Teaching creationism as science in the public schools is different. Would your colleague who is "seriously exercised about the rule of law, democracy, corruption, third parties, MSM censorship/propaganda, civil liberties, and the Constitution" be appeased if we ignore rule of law, civil liberties, and the Constitution to proselytize for a religious view or ignore democracy when the majority of people prefer teaching solid science?

Trying to figure out what silly little nonsense we can buy these people with is not a promising approach, even if we think we're giving them what they want. Most people figure out eventually when you're really dissing them.

ekster's picture
Submitted by ekster on

Teaching creationism as science in the public schools is different. Would your colleague who is "seriously exercised about the rule of law, democracy, corruption, third parties, MSM censorship/propaganda, civil liberties, and the Constitution" be appeased if we ignore rule of law, civil liberties, and the Constitution to proselytize for a religious view or ignore democracy when the majority of people prefer teaching solid science?

I can't see into his soul, but yeah, very likely he would. (And there is worse to fear from a proselytizing government than creationism in the public schools, to be sure.) But then I doubt I know more than a handful of people with the experience and conscience to remember, should they find themselves or theirs suddenly holding the levers of power, that the rules still matter. My life is full of people, friends, people I like, not religious at all, who can't be bothered even to weigh the legality of Executive Branch activities, since it's "our guy" in office. I can't see into their souls either, but I have to believe that their stories are not permanently written, that they can and will still respond to things once they finally see them, that I can be a good influence on them, that they can grow. I used to be even stupider than I am now, and have myself defended evil (lesser and greater) positions. I have, I hope, improved. At any rate, I would prefer not to extrapolate from my colleague's religious preoccupations to the conclusion that he's an actual fascist, not until he actually does something on that score.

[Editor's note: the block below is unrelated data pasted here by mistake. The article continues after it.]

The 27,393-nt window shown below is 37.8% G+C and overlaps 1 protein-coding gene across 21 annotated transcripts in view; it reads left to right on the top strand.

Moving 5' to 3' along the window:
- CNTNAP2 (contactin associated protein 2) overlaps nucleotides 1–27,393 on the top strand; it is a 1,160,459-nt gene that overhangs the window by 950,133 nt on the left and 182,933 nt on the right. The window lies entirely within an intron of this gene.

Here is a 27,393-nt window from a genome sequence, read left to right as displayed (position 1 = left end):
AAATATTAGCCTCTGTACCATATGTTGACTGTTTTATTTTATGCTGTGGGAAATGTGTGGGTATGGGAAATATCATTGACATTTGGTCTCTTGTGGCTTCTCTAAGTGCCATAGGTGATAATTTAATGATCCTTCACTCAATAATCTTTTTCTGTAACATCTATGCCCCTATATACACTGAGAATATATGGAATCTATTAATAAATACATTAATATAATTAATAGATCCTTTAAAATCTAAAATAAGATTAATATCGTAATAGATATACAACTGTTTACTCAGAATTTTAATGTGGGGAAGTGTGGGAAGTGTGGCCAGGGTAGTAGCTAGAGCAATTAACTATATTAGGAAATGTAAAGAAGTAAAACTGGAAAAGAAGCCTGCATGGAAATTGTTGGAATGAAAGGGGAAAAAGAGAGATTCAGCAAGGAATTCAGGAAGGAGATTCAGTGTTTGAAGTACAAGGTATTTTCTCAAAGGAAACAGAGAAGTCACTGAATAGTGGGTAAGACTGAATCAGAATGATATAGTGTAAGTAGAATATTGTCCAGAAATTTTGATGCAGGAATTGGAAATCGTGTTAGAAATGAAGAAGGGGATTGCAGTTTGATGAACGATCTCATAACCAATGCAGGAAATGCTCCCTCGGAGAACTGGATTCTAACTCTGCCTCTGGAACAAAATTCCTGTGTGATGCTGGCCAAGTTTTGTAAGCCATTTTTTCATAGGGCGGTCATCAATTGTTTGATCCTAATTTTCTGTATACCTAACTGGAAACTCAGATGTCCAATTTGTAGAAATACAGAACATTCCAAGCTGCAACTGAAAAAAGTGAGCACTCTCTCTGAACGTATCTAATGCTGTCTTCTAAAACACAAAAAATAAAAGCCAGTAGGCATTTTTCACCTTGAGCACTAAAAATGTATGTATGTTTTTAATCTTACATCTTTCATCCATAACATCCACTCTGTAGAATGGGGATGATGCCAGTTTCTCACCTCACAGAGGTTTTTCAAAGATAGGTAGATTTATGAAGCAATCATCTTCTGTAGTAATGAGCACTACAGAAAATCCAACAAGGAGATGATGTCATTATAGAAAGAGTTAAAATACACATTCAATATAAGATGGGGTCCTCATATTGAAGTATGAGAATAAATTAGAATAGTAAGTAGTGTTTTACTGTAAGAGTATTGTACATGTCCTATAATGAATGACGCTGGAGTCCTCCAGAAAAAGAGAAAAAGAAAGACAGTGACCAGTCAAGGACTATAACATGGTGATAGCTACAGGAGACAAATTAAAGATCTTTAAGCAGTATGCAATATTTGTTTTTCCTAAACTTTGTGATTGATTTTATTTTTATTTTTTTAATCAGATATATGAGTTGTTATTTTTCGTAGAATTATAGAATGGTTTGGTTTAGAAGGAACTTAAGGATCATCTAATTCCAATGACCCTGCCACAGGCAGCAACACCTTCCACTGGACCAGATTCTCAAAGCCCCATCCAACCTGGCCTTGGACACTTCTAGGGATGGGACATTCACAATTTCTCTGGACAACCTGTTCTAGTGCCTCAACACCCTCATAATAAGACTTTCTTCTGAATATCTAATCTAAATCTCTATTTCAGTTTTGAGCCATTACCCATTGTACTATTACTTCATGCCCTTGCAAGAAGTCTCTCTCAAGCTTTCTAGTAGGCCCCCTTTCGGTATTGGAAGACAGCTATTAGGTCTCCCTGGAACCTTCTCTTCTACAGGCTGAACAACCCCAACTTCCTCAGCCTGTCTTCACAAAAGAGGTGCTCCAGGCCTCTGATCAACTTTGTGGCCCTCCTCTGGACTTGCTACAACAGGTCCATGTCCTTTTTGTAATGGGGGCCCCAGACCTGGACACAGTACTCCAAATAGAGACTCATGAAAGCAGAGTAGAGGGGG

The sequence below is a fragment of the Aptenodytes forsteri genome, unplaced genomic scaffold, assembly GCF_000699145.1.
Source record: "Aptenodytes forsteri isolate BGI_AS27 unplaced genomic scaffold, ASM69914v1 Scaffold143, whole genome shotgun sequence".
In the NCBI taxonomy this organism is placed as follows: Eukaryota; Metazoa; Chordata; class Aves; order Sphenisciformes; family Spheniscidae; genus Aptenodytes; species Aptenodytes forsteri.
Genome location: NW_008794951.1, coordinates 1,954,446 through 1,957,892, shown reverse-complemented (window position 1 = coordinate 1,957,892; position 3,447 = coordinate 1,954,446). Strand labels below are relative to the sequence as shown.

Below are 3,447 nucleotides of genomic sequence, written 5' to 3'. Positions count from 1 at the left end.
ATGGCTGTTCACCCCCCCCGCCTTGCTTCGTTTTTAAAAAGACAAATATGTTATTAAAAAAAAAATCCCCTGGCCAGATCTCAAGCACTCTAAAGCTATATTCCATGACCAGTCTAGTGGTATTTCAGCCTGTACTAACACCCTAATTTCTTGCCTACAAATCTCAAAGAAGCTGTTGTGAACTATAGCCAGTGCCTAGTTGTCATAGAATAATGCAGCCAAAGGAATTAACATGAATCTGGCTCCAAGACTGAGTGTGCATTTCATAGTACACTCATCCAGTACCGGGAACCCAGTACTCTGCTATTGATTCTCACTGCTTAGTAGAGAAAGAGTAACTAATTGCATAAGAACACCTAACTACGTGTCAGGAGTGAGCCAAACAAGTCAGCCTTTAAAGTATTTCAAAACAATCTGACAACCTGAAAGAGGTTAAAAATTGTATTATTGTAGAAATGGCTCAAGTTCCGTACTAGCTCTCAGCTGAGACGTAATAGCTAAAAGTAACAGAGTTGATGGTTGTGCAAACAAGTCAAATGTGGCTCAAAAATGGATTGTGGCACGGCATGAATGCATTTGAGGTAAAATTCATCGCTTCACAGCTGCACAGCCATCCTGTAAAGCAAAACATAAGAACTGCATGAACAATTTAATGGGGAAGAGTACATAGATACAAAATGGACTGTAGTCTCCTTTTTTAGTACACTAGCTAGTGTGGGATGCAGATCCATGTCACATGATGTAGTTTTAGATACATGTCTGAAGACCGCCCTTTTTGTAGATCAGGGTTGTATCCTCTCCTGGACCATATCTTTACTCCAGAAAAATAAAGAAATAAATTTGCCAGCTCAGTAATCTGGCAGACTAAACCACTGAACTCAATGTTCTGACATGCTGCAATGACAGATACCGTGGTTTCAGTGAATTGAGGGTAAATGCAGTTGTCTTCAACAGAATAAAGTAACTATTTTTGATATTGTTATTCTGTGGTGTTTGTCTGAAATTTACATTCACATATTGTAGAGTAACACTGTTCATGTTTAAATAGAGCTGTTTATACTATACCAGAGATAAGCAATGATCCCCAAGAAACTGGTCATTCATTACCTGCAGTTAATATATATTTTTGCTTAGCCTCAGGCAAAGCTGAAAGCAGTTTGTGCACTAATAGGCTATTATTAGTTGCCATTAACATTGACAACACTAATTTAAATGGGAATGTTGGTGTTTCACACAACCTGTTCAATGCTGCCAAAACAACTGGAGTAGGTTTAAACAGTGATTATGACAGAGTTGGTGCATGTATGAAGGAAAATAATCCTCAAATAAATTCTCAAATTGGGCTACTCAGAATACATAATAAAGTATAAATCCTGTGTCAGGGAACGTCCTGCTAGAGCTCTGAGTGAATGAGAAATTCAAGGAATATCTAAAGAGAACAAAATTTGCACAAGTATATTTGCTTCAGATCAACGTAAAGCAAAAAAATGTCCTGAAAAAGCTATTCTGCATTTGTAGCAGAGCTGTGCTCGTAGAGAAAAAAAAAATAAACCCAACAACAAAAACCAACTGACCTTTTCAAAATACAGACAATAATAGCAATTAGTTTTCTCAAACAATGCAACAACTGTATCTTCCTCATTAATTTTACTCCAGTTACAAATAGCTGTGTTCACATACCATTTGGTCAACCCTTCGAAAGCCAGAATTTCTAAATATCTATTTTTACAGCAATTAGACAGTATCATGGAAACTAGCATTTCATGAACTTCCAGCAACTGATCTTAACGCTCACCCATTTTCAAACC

Trying to figure out what silly little nonsense we can buy these people with is not a promising approach, even if we think we're giving them what they want. Most people figure out eventually when you're really dissing them.

All true, but I didn't mean to be dissing anyone, and I wasn't proposing to "buy" anyone either. I'm genuinely entertaining the idea (no doubt foolishly) that dissenters at different ends of the spectrum could agree on enough, even if only negatively, to make a unified protest out of it. (In my defense, I've been reading Kim Stanley Robinson's _The Years of Rice and Salt_ all day, and my head is full of the spectacle of patient Buddhist taming of warring dogmas in pursuit of a better society. Robinson has a particular knack for making me believe that alternatives are possible ... the Mars books were a major eye-opener for me; FWIW.)

Also, in particular re:

the majority of people prefer teaching solid science

I had a vague idea that there are school districts in the country where a majority might not so prefer (just as there are townships in Ohio where more fracking jobs might not be preferred), and that might simply be a wrong idea, in which case I take it back with an apology for the confusion. If that is in fact the case, perhaps a more apposite issue dear to Lightner-types could be adduced so that I don't have to walk back the whole thing above; maybe whatever Lambert had in mind when he wondered whether Vermont and Jesusland might not be next on the list after Catalunya and Quebec go their ways.

ekster's picture
Submitted by ekster on

He's no Homer or Shakespeare, that's for sure; but then well-done character-through-dialogue is always in short supply. I've never read any Dick (still retreating from an "I don't read science fiction" principle) so I can't make comparisons on that front, either. It was valuable reading for me personally though, and there are a number of particular things I like about it.